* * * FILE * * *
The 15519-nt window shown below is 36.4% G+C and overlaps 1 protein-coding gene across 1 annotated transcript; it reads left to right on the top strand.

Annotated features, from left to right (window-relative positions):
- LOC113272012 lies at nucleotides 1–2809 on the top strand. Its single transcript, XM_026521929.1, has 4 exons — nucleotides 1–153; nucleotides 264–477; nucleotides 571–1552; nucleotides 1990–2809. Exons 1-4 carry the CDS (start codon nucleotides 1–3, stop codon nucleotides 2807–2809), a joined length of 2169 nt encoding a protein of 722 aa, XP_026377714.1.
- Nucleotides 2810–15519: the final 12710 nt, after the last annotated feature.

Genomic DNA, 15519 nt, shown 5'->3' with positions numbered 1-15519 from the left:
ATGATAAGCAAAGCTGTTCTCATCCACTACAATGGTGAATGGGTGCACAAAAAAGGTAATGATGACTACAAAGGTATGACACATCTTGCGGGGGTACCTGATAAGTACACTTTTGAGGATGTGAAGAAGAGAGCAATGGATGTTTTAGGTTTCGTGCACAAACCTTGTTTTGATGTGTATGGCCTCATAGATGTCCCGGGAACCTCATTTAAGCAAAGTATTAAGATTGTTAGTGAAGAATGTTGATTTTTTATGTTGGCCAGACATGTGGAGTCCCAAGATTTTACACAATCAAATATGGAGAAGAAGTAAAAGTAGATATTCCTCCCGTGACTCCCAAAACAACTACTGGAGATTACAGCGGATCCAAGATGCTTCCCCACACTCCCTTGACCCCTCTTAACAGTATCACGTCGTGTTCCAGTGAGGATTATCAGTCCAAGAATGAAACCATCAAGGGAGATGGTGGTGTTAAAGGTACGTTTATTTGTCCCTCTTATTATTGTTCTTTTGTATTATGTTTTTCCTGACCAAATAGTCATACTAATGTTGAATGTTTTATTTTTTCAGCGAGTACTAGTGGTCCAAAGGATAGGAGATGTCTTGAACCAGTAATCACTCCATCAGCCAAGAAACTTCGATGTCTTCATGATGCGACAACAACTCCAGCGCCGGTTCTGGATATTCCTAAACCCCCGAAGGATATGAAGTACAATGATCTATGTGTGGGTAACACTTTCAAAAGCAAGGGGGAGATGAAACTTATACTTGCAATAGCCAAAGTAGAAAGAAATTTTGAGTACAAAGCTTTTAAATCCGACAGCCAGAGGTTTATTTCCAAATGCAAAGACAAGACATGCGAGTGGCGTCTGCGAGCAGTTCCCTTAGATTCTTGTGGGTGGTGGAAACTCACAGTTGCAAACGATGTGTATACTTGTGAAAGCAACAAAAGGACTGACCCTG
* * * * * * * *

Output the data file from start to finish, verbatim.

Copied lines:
The 15519-nt window shown below is 36.4% G+C and overlaps 1 protein-coding gene across 1 annotated transcript; it reads left to right on the top strand.

Annotated features, from left to right (window-relative positions):
- LOC113272012 lies at nucleotides 1–2809 on the top strand. Its single transcript, XM_026521929.1, has 4 exons — nucleotides 1–153; nucleotides 264–477; nucleotides 571–1552; nucleotides 1990–2809. Exons 1-4 carry the CDS (start codon nucleotides 1–3, stop codon nucleotides 2807–2809), a joined length of 2169 nt encoding a protein of 722 aa, XP_026377714.1.
- Nucleotides 2810–15519: the final 12710 nt, after the last annotated feature.

Genomic DNA, 15519 nt, shown 5'->3' with positions numbered 1-15519 from the left:
ATGATAAGCAAAGCTGTTCTCATCCACTACAATGGTGAATGGGTGCACAAAAAAGGTAATGATGACTACAAAGGTATGACACATCTTGCGGGGGTACCTGATAAGTACACTTTTGAGGATGTGAAGAAGAGAGCAATGGATGTTTTAGGTTTCGTGCACAAACCTTGTTTTGATGTGTATGGCCTCATAGATGTCCCGGGAACCTCATTTAAGCAAAGTATTAAGATTGTTAGTGAAGAATGTTGATTTTTTATGTTGGCCAGACATGTGGAGTCCCAAGATTTTACACAATCAAATATGGAGAAGAAGTAAAAGTAGATATTCCTCCCGTGACTCCCAAAACAACTACTGGAGATTACAGCGGATCCAAGATGCTTCCCCACACTCCCTTGACCCCTCTTAACAGTATCACGTCGTGTTCCAGTGAGGATTATCAGTCCAAGAATGAAACCATCAAGGGAGATGGTGGTGTTAAAGGTACGTTTATTTGTCCCTCTTATTATTGTTCTTTTGTATTATGTTTTTCCTGACCAAATAGTCATACTAATGTTGAATGTTTTATTTTTTCAGCGAGTACTAGTGGTCCAAAGGATAGGAGATGTCTTGAACCAGTAATCACTCCATCAGCCAAGAAACTTCGATGTCTTCATGATGCGACAACAACTCCAGCGCCGGTTCTGGATATTCCTAAACCCCCGAAGGATATGAAGTACAATGATCTATGTGTGGGTAACACTTTCAAAAGCAAGGGGGAGATGAAACTTATACTTGCAATAGCCAAAGTAGAAAGAAATTTTGAGTACAAAGCTTTTAAATCCGACAGCCAGAGGTTTATTTCCAAATGCAAAGACAAGACATGCGAGTGGCGTCTGCGAGCAGTTCCCTTAGATTCTTGTGGGTGGTGGAAACTCACAGTTGCAAACGATGTGTATACTTGTGAAAGCAACAAAAGGACTGACCCTG